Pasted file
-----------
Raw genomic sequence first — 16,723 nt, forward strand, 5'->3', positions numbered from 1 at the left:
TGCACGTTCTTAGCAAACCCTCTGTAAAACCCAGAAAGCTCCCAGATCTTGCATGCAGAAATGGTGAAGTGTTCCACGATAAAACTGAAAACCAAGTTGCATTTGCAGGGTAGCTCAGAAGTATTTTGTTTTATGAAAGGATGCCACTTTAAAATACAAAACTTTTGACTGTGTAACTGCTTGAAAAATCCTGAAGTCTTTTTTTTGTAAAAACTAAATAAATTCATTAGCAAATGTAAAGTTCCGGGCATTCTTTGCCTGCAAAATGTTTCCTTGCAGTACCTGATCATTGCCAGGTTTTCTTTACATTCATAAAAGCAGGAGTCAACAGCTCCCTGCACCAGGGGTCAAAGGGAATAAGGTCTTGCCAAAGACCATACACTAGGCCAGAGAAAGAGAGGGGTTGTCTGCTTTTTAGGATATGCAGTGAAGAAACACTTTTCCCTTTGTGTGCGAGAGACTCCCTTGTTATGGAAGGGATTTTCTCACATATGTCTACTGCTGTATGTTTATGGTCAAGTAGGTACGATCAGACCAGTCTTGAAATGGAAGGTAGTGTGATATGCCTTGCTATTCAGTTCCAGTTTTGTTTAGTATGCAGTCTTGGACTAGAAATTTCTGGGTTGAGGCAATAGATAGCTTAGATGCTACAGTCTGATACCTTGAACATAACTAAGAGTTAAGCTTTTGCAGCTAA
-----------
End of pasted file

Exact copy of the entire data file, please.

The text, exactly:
Raw genomic sequence first — 16,723 nt, forward strand, 5'->3', positions numbered from 1 at the left:
TGCACGTTCTTAGCAAACCCTCTGTAAAACCCAGAAAGCTCCCAGATCTTGCATGCAGAAATGGTGAAGTGTTCCACGATAAAACTGAAAACCAAGTTGCATTTGCAGGGTAGCTCAGAAGTATTTTGTTTTATGAAAGGATGCCACTTTAAAATACAAAACTTTTGACTGTGTAACTGCTTGAAAAATCCTGAAGTCTTTTTTTTGTAAAAACTAAATAAATTCATTAGCAAATGTAAAGTTCCGGGCATTCTTTGCCTGCAAAATGTTTCCTTGCAGTACCTGATCATTGCCAGGTTTTCTTTACATTCATAAAAGCAGGAGTCAACAGCTCCCTGCACCAGGGGTCAAAGGGAATAAGGTCTTGCCAAAGACCATACACTAGGCCAGAGAAAGAGAGGGGTTGTCTGCTTTTTAGGATATGCAGTGAAGAAACACTTTTCCCTTTGTGTGCGAGAGACTCCCTTGTTATGGAAGGGATTTTCTCACATATGTCTACTGCTGTATGTTTATGGTCAAGTAGGTACGATCAGACCAGTCTTGAAATGGAAGGTAGTGTGATATGCCTTGCTATTCAGTTCCAGTTTTGTTTAGTATGCAGTCTTGGACTAGAAATTTCTGGGTTGAGGCAATAGATAGCTTAGATGCTACAGTCTGATACCTTGAACATAACTAAGAGTTAAGCTTTTGCAGCTAA